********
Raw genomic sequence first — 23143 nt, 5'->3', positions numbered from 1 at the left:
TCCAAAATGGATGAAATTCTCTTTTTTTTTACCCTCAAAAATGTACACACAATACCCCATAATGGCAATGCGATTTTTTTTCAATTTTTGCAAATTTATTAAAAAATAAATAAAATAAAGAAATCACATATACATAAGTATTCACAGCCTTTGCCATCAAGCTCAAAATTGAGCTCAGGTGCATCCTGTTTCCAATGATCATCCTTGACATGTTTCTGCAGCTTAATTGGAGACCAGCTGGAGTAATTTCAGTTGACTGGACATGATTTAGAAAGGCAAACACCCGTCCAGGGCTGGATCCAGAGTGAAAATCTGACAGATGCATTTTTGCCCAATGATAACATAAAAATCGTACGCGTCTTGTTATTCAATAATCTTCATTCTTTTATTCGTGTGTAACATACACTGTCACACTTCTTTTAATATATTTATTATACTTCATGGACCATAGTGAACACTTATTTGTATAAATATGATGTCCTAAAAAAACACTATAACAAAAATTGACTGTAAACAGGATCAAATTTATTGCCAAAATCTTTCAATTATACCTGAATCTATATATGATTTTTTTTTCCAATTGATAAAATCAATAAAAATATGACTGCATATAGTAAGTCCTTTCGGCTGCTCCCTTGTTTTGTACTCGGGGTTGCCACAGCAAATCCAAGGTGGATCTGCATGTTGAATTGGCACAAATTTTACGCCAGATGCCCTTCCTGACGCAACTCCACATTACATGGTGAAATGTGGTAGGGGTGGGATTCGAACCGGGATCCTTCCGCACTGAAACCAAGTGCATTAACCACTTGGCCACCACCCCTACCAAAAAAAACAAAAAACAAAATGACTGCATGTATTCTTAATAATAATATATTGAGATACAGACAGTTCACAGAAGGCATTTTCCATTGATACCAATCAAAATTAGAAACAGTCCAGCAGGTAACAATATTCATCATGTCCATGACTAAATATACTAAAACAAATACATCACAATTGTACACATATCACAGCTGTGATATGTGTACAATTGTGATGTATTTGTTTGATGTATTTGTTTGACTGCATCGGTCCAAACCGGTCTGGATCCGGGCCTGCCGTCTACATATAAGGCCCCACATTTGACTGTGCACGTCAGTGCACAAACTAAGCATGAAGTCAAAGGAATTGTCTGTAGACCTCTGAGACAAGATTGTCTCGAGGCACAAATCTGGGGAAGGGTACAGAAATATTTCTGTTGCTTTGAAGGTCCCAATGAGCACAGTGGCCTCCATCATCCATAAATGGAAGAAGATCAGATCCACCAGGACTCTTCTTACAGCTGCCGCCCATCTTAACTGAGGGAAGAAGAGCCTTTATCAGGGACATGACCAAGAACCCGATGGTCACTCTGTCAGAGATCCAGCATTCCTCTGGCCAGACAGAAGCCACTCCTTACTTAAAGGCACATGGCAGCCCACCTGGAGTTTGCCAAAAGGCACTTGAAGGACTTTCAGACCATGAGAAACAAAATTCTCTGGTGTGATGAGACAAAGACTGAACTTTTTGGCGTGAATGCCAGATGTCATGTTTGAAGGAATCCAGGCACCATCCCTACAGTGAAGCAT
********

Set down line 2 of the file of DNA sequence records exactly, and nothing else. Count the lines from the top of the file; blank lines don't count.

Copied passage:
TCCAAAATGGATGAAATTCTCTTTTTTTTTACCCTCAAAAATGTACACACAATACCCCATAATGGCAATGCGATTTTTTTTCAATTTTTGCAAATTTATTAAAAAATAAATAAAATAAAGAAATCACATATACATAAGTATTCACAGCCTTTGCCATCAAGCTCAAAATTGAGCTCAGGTGCATCCTGTTTCCAATGATCATCCTTGACATGTTTCTGCAGCTTAATTGGAGACCAGCTGGAGTAATTTCAGTTGACTGGACATGATTTAGAAAGGCAAACACCCGTCCAGGGCTGGATCCAGAGTGAAAATCTGACAGATGCATTTTTGCCCAATGATAACATAAAAATCGTACGCGTCTTGTTATTCAATAATCTTCATTCTTTTATTCGTGTGTAACATACACTGTCACACTTCTTTTAATATATTTATTATACTTCATGGACCATAGTGAACACTTATTTGTATAAATATGATGTCCTAAAAAAACACTATAACAAAAATTGACTGTAAACAGGATCAAATTTATTGCCAAAATCTTTCAATTATACCTGAATCTATATATGATTTTTTTTTCCAATTGATAAAATCAATAAAAATATGACTGCATATAGTAAGTCCTTTCGGCTGCTCCCTTGTTTTGTACTCGGGGTTGCCACAGCAAATCCAAGGTGGATCTGCATGTTGAATTGGCACAAATTTTACGCCAGATGCCCTTCCTGACGCAACTCCACATTACATGGTGAAATGTGGTAGGGGTGGGATTCGAACCGGGATCCTTCCGCACTGAAACCAAGTGCATTAACCACTTGGCCACCACCCCTACCAAAAAAAACAAAAAACAAAATGACTGCATGTATTCTTAATAATAATATATTGAGATACAGACAGTTCACAGAAGGCATTTTCCATTGATACCAATCAAAATTAGAAACAGTCCAGCAGGTAACAATATTCATCATGTCCATGACTAAATATACTAAAACAAATACATCACAATTGTACACATATCACAGCTGTGATATGTGTACAATTGTGATGTATTTGTTTGATGTATTTGTTTGACTGCATCGGTCCAAACCGGTCTGGATCCGGGCCTGCCGTCTACATATAAGGCCCCACATTTGACTGTGCACGTCAGTGCACAAACTAAGCATGAAGTCAAAGGAATTGTCTGTAGACCTCTGAGACAAGATTGTCTCGAGGCACAAATCTGGGGAAGGGTACAGAAATATTTCTGTTGCTTTGAAGGTCCCAATGAGCACAGTGGCCTCCATCATCCATAAATGGAAGAAGATCAGATCCACCAGGACTCTTCTTACAGCTGCCGCCCATCTTAACTGAGGGAAGAAGAGCCTTTATCAGGGACATGACCAAGAACCCGATGGTCACTCTGTCAGAGATCCAGCATTCCTCTGGCCAGACAGAAGCCACTCCTTACTTAAAGGCACATGGCAGCCCACCTGGAGTTTGCCAAAAGGCACTTGAAGGACTTTCAGACCATGAGAAACAAAATTCTCTGGTGTGATGAGACAAAGACTGAACTTTTTGGCGTGAATGCCAGATGTCATGTTTGAAGGAATCCAGGCACCATCCCTACAGTGAAGCAT